Bell noted that the games did not reveal specific behaviors unique to women or men, but rather, they showed a range of different responses to dilemmas, with the end results showing that game groups with more women and more gender diversity tended to be more productive.
“Their involvement boosted cooperation between farmers on environmental issues and increased output,” the report stated.
However, Bell said they could do a deeper analysis of their results by trying to see how, perhaps, women played the games differently.
“But we haven’t done that yet. I’d say that the question you outline here for us is really a good research question for our and others’ future work: What is it about women’s participation in farming that leads to better production outcomes?” he added.
Just as Bell and his team of researchers discovered women’s potential influence in conservation-oriented decision-making, another study conducted in a farming community on Indonesia’s Sulawesi Island published in February also found that women and younger farmers can be more influential than older men in persuading peers to adopt new technologies and practices. This, the researchers said, could have significant implications for conservationists who are keen to mainstream sustainable agriculture programs within communities.
Zhang said their findings have contributed to expanding the evidence base that continues to evolve. People’s preferences, actions and behaviors around natural resources, individually or collectively, are complex and context-dependent, she said. “More empirical research is needed on the role of gender in conservation, collective action and natural resource governance,” she said.
Zhang said one of the major takeaways from the research was that gender norms and social constructs affect nearly all aspects of life with important implications for production, conservation, health, development and so on.
“Gender equality is both the means and goal of many SDG [sustainable development goal] targets. Gender empowerment therefore should be considered in project design,” she added.
Women lag behind in leadership roles
Although several research findings have suggested that women’s involvement in farming groups with sustainable agricultural goals is a significant human factor that could make a difference around the world, women’s representation in conservation decision-making seems to be far from exemplary, globally.
According to International Union for Conservation of Nature (IUCN) data, even when women contribute invaluable experiences and knowledge toward effectively safeguarding the environment and achieving sustainable development goals, they are often poorly represented in decision-making positions.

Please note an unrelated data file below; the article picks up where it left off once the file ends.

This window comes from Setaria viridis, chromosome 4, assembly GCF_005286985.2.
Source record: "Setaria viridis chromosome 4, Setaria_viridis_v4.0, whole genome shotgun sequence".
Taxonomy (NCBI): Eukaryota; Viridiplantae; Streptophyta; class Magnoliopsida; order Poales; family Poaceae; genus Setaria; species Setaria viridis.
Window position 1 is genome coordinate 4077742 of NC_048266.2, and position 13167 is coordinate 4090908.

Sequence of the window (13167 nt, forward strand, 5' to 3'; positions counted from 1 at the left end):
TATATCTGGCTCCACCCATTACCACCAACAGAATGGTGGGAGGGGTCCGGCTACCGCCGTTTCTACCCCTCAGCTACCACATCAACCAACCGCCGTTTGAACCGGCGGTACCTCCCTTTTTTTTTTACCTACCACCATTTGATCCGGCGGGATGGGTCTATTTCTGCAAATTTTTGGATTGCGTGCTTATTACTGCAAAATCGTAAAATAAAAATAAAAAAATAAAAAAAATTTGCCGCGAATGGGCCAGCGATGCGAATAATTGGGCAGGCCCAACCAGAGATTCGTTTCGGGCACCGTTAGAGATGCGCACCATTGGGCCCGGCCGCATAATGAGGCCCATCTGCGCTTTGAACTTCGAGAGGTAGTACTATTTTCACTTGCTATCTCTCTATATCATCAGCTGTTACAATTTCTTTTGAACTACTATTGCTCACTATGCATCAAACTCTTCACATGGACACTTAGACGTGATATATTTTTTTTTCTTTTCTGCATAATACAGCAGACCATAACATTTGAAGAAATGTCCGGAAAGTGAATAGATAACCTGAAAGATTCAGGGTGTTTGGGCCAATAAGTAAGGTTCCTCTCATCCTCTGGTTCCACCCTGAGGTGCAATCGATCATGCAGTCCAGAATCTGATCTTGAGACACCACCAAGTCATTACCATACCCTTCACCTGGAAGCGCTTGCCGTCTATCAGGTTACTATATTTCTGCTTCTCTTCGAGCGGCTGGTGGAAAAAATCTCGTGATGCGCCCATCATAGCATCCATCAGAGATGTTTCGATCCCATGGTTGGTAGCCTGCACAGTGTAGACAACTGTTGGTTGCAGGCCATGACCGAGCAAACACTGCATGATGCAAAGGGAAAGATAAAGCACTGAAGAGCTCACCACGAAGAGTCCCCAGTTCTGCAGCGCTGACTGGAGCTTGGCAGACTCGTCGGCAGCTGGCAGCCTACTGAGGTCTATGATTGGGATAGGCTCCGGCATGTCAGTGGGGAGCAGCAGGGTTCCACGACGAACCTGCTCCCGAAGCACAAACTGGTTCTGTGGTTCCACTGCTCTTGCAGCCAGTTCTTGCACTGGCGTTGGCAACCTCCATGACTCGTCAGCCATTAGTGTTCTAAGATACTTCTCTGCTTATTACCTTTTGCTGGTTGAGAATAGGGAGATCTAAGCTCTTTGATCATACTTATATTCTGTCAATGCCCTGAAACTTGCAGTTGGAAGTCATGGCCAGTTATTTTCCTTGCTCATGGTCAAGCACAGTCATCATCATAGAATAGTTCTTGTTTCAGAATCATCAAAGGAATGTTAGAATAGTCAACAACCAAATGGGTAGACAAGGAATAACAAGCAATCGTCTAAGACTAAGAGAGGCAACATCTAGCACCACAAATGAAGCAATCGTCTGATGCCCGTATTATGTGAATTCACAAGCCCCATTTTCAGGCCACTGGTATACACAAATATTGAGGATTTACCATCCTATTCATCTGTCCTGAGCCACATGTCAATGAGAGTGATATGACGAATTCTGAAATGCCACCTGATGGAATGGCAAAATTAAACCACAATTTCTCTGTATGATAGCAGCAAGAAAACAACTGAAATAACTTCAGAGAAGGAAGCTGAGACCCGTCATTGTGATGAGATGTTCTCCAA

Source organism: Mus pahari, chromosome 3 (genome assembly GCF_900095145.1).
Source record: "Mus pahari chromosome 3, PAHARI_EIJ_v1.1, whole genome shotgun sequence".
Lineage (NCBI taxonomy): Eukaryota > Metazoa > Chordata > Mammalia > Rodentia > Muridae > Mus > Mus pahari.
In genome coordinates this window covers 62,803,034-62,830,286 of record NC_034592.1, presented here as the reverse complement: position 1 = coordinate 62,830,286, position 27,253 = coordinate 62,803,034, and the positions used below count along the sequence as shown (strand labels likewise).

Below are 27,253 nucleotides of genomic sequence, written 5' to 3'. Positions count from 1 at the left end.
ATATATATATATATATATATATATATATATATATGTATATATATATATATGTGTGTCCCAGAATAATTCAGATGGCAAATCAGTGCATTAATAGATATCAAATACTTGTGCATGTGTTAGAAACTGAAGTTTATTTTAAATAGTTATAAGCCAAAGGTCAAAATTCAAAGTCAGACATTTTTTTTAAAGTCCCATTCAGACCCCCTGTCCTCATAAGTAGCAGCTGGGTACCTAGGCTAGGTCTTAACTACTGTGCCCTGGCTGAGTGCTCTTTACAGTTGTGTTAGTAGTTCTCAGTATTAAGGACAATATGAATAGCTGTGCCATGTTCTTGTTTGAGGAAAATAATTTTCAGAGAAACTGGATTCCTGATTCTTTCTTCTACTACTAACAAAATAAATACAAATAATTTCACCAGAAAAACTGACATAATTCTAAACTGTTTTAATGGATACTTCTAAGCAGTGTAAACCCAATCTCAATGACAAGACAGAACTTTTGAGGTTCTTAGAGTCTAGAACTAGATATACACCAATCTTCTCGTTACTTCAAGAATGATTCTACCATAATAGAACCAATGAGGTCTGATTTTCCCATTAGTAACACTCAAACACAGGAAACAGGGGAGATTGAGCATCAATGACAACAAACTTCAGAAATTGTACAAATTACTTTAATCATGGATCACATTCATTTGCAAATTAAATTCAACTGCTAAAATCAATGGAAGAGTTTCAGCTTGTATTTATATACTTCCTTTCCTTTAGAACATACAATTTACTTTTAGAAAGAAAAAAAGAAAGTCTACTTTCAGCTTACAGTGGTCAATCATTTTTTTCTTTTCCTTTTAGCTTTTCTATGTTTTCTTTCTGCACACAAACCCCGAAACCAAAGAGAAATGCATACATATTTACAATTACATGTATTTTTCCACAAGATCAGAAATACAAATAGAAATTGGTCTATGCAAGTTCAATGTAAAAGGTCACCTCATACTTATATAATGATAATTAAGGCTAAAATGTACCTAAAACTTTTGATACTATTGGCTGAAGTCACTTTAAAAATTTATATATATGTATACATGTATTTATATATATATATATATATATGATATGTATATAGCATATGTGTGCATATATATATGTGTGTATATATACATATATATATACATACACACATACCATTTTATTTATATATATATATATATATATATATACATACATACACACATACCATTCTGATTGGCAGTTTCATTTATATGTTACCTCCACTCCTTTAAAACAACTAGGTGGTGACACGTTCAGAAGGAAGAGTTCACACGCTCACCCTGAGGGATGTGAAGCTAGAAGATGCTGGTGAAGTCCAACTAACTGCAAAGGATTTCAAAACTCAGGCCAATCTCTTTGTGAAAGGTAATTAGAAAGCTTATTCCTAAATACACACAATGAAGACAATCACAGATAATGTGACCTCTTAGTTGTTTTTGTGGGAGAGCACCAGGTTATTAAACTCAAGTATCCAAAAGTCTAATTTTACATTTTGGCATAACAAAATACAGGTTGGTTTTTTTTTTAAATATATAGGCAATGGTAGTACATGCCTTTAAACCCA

Among countries that have ministries focused specifically on climate change, the IUCN noted that only 15% are headed by women; for forest-specific ministries, just 18% are headed by women and only 11% of water-related ministries are run by women.
Much the same can be found at local levels. Take Nigeria, for example. Nigerian women play a vital role in food and agriculture production, and they account for the majority of farmwork and related labor. Yet they lag behind in leadership roles. Even though women constitute about 49.32% of Nigeria’s population — nearly half — the percentage of women running for office in the country’s general elections in February was 8.9%, even lower than 12.9% in 2019, said Busola Ajibola, deputy director of the Journalism Program at the Center for Journalism Innovation and Development.
“The greatest barrier to women’s emergence in political leadership is political parties,” she noted, explaining further that political parties are the structures through which candidates emerge, and citizens can choose only from the people involved.
“If political parties do not support women’s emergence, then there will be no women to vote for,” Ajibola said.
Yet, as far back as 1997, the the Food and Agriculture Organization (FAO) noted in a report on food security that women in developing countries “hold the key to the future of the Earth’s agricultural systems and to food and livelihood security through their roles in the selection of seed, the management of small livestock and the conservation and sustainable use of plant and animal diversity.”
The FAO said rural women’s key role as food providers and food producers links them directly to the management of genetic resources for food and agriculture and has given them a unique knowledge and decision-making role related to local species and ecosystems, acquired over centuries of practice.
The FAO emphasised that in many areas, the majority of smallholder farmers are women, and they work to maintain a wide diversity of crops, wild plants, animal breeds and strains that are adapted to local environments. This helps prevent crop failures and animal diseases, and it helps ensure a continuous and varied food supply.